# Kite string - how strong?

by Dru
(Dallas, TX, USA)

Q:

I know almost nothing about flying kites, but have picked a project for my to-be 8 year old's birthday party and need a little help.

I'm having each kid paint a styrofoam plate and am going to assemble a centipede kite (found the project at www.dancingfrog.net/Dancingfrog/centipede.html) Result should be about 20 9" plates, so total length will be about 23' head to tail.

The lady in the article said she used 100# dacron. I'm having a hard time finding that in the local stores. Would 200# be too heavy?

FYI, I live in Dallas. We've had very little wind the last few weeks but it seems to be picking back up again, in the 10-12 mph range. (Early spring was 20-25).

And if we add more plates will I need stronger line?

Thanks so much for your help. The kite should be a big hit at the party, but it will be even more fun if it flys!

Thanks so much!
Dru

P.S. Nice site by the way!

A:

Well Dru, the first thing I did was to crack out the calculator and figure out the total sail area of that kite...

In theory...

Let's see, covert to Metric first :-) A 9" plate is about 23cm across. That's a radius (R) of 11.5cm. Area = Pi x R x R = 3.14 x 11.5 x 11.5 = 415 square centimeters, close enough. With 20 plates, that's 8300 square cm. Or quite a bit less than 1 square meter.

Now, my light wind Rokkaku is somewhat more than 1 square meter, and I always fly it on 50 pound line. Even when wind strength is up a little, into the 'moderate' range.

Not all kites are equal in terms of pulling force, but these are just 'ball-park' figures, and useful enough for this situation.

Recommendation:

So, in anything up to moderate strength winds of say 15mph, I would say any line you can get between 50 and 100 pound breaking strain would be OK. For example, the 90 pound spools on Amazon.

As the wind strength goes up past 15 mph, so will the risk of something breaking. But it could be one of those plates, rather than the line itself which might let go! And if a plate breaks, the kite has just adjusted itself for stronger winds ;-)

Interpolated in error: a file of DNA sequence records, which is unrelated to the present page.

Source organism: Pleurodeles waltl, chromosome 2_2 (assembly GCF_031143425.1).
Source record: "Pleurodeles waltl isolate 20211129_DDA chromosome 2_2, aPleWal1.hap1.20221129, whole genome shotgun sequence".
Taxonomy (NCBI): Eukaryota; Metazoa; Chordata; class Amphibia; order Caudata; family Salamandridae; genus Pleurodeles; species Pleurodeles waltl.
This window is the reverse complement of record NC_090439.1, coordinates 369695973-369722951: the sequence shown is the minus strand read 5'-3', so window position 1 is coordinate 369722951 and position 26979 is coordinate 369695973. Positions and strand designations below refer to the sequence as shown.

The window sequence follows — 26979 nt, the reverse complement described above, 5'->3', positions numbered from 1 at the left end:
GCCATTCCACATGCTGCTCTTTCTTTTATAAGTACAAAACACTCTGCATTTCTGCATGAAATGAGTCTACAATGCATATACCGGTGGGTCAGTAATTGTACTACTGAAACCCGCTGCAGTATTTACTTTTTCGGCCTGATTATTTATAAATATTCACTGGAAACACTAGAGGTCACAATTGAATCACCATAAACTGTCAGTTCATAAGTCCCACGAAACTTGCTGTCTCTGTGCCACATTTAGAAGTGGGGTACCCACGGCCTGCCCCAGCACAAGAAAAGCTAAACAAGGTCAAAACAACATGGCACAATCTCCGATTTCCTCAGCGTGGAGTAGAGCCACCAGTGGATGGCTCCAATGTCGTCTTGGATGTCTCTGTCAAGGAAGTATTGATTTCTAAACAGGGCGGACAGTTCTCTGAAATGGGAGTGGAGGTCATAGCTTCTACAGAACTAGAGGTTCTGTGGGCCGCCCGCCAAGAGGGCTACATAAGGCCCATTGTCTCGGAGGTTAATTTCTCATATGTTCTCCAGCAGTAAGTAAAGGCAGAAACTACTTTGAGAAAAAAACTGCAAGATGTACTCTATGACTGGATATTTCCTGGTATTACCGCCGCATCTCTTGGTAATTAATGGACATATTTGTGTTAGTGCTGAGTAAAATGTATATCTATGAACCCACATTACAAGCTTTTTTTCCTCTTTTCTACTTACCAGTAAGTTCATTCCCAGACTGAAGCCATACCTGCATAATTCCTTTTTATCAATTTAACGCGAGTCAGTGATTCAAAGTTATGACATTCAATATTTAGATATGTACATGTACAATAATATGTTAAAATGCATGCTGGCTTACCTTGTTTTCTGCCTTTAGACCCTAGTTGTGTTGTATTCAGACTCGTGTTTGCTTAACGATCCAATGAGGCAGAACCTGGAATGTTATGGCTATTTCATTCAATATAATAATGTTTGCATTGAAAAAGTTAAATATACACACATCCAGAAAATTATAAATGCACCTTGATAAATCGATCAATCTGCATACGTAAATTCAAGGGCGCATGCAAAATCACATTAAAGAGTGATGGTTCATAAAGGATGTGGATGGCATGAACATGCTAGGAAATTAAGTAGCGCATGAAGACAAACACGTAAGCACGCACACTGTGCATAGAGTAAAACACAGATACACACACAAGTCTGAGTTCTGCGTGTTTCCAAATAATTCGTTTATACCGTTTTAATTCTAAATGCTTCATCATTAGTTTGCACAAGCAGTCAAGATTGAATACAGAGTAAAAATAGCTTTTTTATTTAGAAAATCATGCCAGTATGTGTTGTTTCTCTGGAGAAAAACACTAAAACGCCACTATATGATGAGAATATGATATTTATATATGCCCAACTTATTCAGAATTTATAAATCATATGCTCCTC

200 pound line would be very safe, but it would also result in disappointing performance (low line angles) if winds are barely enough to lift the kite.

More plates, more strain:

And yes, double the number of plates, and you will definitely double the strain on the line! 200 pound line would then work nicely. Can you imagine an awesome 50 plater on 200 pound line...

Hope this helps!

### Comments for Kite string - how strong?

 Sep 20, 2011 Where To Get String by: Kiteguy An even better source than Amazon.com to get kite line would be at kitebuilder.com You can get quality line of various strengths, 1000's feet long for not a lot of money.It can be cut in shorter lengths and wrapped on a spool. Lots of things can be used for spools. (Plastic water bottle?)For a real cheap kite line, use the thin crochet thread from W***-M***. Or sneak some button thread from your wife's/mother's sewing basket.

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## What's New!

1. ### MBK Rokkaku Kites

Apr 01, 20 05:00 AM

This previously published page links out to many illustrated flight reports on the various Rokkakus designed here at MBK...

Wind Speeds

Light Air
1-5 km/h
1-3 mph
1-3 knots
Beaufort 1

Light breeze
6–11 km/h
4–7 mph
4–6 knots
Beaufort 2

Gentle ...
12–19 km/h
8–12 mph
7–10 knots
Beaufort 3

Moderate ...
20–28 km/h
13–18 mph
11–16 knots
Beaufort 4

Fresh ...
29–38 km/h
19–24 mph
17–21 knots
Beaufort 5

Strong ...
39–49 km/h
25–31 mph
22–27 knots
Beaufort 6

High Wind
50-61 km/h
32-38 mph
28-33 knots
Beaufort 7